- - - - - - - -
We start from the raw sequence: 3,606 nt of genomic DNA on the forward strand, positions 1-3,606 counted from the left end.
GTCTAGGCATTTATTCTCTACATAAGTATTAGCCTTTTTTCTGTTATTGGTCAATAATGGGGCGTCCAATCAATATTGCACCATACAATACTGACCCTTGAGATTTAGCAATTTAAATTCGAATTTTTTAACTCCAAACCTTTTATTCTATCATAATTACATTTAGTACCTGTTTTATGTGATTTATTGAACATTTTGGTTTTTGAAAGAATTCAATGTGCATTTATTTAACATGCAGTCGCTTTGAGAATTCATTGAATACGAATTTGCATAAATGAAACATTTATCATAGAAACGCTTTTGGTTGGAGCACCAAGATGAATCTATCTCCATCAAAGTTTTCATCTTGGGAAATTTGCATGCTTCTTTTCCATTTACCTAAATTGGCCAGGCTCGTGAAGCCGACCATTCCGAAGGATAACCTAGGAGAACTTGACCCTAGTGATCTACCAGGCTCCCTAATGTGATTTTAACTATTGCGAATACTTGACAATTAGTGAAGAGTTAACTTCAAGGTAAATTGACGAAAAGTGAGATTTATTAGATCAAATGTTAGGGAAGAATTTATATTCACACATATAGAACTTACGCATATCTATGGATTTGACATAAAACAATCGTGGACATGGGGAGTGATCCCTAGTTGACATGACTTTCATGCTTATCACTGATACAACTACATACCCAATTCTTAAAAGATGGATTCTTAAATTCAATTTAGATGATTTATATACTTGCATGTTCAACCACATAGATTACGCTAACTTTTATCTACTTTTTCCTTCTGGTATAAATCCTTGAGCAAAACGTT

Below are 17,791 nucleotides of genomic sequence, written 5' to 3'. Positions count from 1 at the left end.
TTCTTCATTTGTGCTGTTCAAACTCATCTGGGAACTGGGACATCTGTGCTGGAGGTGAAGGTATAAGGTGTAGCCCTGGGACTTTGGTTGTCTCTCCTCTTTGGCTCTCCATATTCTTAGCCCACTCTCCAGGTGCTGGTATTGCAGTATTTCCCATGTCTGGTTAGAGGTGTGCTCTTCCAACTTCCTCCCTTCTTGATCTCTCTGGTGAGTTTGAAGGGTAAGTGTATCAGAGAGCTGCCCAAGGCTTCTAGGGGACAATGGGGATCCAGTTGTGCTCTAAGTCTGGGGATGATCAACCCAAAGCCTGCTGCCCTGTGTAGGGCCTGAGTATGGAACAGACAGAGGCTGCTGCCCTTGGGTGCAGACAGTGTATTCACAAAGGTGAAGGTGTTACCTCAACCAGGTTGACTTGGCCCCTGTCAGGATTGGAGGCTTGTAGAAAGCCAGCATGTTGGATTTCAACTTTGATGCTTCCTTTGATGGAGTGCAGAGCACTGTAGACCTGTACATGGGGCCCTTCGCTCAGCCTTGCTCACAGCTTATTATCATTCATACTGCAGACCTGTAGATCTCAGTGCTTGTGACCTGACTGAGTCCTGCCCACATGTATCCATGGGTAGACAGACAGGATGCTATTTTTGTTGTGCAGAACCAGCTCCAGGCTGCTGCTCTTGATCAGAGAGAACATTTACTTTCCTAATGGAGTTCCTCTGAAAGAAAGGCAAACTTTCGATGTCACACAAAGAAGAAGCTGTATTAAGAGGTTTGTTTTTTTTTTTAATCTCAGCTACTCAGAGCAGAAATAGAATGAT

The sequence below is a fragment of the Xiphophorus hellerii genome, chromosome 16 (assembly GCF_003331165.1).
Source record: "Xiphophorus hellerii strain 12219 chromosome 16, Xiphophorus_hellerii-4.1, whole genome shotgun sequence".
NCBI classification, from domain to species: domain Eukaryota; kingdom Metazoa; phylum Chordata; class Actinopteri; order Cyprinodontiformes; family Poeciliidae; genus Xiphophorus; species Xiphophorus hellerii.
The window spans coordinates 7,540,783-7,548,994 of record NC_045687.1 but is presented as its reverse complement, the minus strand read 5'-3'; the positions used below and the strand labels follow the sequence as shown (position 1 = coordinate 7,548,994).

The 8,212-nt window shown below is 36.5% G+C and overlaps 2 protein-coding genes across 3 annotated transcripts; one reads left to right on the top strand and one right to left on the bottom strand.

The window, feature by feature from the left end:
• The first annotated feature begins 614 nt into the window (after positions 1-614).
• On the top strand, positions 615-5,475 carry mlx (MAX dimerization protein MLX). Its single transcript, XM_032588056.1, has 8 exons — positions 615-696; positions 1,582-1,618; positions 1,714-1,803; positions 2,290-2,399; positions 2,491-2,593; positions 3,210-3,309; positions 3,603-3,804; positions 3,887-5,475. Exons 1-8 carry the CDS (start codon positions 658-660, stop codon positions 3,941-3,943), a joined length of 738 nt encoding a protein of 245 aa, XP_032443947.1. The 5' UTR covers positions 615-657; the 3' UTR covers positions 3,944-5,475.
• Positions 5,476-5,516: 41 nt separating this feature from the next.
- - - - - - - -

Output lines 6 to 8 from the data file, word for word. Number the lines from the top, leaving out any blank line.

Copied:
Source record: "Xiphophorus hellerii strain 12219 chromosome 16, Xiphophorus_hellerii-4.1, whole genome shotgun sequence".
NCBI classification, from domain to species: domain Eukaryota; kingdom Metazoa; phylum Chordata; class Actinopteri; order Cyprinodontiformes; family Poeciliidae; genus Xiphophorus; species Xiphophorus hellerii.
The window spans coordinates 7,540,783-7,548,994 of record NC_045687.1 but is presented as its reverse complement, the minus strand read 5'-3'; the positions used below and the strand labels follow the sequence as shown (position 1 = coordinate 7,548,994).